PhD ceremony Ms. G. Kulk: Photophysiology of oceanic phytoplankton. Consequences of stratification for primary production and community composition
|When:||Fr 06-09-2013 at 14:30|
PhD ceremony: Ms. G. Kulk, 14.30 uur, Academiegebouw, Broerstraat 5, Groningen
Dissertation: Photophysiology of oceanic phytoplankton. Consequences of stratification for primary production and community composition
Promotor(s): prof. A.G.J. Buma
Faculty: Mathematics and Natural Sciences
Phytoplankton are essential for all life in the oceans. By means of photosynthesis (in which phytoplankton use sunlight to convert CO2 into carbon), phytoplankton are responsible for almost half of the carbon production on earth. Gemma Kulk has studied the photophysiology of key oceanic phytoplankton species to gain insight in the ecological consequences of large scale physical processes and global warming.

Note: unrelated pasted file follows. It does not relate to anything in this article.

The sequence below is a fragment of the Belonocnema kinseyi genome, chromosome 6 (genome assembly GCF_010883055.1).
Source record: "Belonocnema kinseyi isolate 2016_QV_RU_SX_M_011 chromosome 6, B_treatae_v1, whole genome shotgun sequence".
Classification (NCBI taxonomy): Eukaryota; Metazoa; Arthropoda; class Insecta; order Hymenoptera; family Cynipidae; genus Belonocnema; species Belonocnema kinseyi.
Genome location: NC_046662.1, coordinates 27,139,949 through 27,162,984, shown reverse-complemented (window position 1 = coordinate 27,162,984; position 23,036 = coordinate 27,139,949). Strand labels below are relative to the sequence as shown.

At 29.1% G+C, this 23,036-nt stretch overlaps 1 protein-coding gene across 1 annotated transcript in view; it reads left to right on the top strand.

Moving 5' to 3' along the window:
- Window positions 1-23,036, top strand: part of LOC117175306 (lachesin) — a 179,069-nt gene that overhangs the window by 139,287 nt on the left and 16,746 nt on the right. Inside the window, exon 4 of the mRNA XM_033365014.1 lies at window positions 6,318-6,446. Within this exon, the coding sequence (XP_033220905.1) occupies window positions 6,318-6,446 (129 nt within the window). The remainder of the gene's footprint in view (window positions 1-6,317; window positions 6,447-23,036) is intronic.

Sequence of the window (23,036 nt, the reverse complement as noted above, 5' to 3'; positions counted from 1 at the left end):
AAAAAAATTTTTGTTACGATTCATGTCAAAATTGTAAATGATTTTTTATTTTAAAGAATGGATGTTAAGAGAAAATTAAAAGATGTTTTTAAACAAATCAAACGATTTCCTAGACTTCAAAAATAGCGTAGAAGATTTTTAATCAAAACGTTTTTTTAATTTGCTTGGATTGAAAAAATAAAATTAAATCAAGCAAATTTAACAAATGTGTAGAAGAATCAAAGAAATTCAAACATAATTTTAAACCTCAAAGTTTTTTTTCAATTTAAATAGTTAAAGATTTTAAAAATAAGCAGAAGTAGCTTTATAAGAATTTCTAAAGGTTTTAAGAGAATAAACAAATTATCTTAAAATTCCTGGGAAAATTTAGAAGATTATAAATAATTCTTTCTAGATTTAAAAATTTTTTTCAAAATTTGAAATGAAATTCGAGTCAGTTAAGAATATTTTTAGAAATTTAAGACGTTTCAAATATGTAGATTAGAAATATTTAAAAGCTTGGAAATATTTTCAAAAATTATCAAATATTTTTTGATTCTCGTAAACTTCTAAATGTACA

The success of a specific species depends on the (photophysiological) response to different water column conditions, such as temperature, light and nutrientsMarked differences in photophysiology between several phytoplankton species showed that one of the most important physical processes, stratification, may have considerable ecological consequences. Prokaryotic phytoplankton species may benefit from the high temperatures and low nutrient availability associated with stratification, whereas eukaryotic phytoplankton species may benefit from the high light conditions. This suggests that during stratification, when fewer nutrients are available, small (prokaryotic) phytoplankton species will dominate the phytoplankton community. Ultimately this may lead to a lower productivity of the phytoplankton community and lower export of carbon to the deep ocean. Global warming may have similar consequences when stratification increases in large areas of the open oceans. Specific phytoplankton species will benefit from the changes in the temperature, light, and nutrient conditions. Comparable to stratification, a shift to smaller phytoplankton species is expected during global warming. This may lead to a lower productivity of the phytoplankton community in large areas of the open oceans and simultaneously decrease the export of carbon to the deep ocean.